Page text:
Communication through a love of combustion
i was focused on entropy. On the spasm of the universe that caused the voltage regulator in my ’86 Yamaha Radian to retire from the perfectly timed symphony between my shins. I was trying not to think about how far I was from civilization. Or how tenuous my access to a tow truck was. Or the 480th straight hour of pouring rain.
Geert, a hirsute Dutchman I’d met at a hostel, was focused on the problem too, but his interpretation had to be thought through in his native tongue, translated, and repeated to me in his not-quite-there-yet English.
“It is maybe the bougie. The, ahh…” He stuck out one index finger and tapped with the other. “Spark plug?” “Yes! This is how it is called.” We were wrong in our assumptions but used the same back-and-forth to get to the root of the matter. The stator, never one to leave a buddy behind, had followed the voltage regulator to its death.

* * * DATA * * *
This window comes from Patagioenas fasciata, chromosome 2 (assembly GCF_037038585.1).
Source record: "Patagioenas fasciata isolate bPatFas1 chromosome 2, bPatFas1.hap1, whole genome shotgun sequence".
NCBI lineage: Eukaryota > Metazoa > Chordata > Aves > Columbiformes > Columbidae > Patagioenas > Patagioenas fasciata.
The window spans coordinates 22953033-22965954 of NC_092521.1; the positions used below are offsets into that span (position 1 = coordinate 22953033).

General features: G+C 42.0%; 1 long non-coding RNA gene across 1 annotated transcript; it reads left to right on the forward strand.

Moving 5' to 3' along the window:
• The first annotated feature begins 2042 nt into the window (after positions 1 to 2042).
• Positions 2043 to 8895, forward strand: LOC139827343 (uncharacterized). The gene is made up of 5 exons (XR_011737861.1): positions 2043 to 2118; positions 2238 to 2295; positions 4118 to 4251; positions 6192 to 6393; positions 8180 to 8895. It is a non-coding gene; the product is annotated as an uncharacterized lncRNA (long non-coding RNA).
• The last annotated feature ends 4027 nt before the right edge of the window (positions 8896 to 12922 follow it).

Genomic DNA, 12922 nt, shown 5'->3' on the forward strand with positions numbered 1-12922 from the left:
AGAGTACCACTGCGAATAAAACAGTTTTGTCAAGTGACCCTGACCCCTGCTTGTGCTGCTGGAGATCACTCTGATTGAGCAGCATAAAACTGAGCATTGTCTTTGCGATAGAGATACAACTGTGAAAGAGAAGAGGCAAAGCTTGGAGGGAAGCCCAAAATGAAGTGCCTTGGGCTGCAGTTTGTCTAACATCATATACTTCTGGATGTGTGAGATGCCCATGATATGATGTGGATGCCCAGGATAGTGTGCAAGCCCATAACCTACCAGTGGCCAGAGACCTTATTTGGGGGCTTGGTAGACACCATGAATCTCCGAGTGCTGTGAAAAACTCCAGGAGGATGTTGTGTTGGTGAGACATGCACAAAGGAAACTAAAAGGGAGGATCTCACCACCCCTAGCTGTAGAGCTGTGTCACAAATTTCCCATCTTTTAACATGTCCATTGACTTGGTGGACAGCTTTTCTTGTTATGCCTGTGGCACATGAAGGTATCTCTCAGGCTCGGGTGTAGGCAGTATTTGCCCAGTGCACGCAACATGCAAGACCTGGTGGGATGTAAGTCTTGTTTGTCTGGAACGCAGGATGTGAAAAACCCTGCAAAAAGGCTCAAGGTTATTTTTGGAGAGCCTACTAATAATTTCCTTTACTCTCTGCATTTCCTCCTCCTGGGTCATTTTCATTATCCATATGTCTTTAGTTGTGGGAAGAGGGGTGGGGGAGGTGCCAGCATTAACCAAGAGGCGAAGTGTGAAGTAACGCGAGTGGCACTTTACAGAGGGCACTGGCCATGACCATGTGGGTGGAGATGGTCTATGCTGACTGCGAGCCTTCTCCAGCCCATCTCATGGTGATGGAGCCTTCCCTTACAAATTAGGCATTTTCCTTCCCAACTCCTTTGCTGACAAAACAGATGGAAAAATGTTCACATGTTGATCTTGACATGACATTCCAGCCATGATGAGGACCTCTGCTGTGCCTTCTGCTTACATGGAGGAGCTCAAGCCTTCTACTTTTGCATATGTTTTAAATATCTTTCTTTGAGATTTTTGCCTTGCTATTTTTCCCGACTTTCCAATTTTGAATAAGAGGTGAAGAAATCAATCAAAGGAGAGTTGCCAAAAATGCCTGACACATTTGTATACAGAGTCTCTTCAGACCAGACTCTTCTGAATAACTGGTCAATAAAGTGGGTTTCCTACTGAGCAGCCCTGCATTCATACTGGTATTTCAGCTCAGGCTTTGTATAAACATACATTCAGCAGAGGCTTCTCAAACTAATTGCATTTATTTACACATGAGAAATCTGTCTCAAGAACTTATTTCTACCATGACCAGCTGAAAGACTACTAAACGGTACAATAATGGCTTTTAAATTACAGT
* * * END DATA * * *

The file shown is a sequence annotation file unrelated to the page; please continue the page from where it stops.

The universal truth that fuel, air, and spark make a bang dissolved the linguistic boundaries between two men on a wet road in the middle of nowhere, Nova Scotia, because the lessons of internal combustion are our common tongue. Anyone who rides, who has stared at a lifeless machine, who has cursed and failed their way back to idle, has been taught by the same stern teacher.
The tricks required to coax a stubborn bolt from its bore or sweeten an air-fuel ratio to a proper burn are the same in Indiana as they are in Tibet. The recipe for the combustion that pushes us along the tree-lined roads of our lives is a road map for communication—as universal as medicine, dance, sex, or calculus. So long as two people know the basic steps, they needn’t share a single syllable.
Even when the bougie won’t boogie.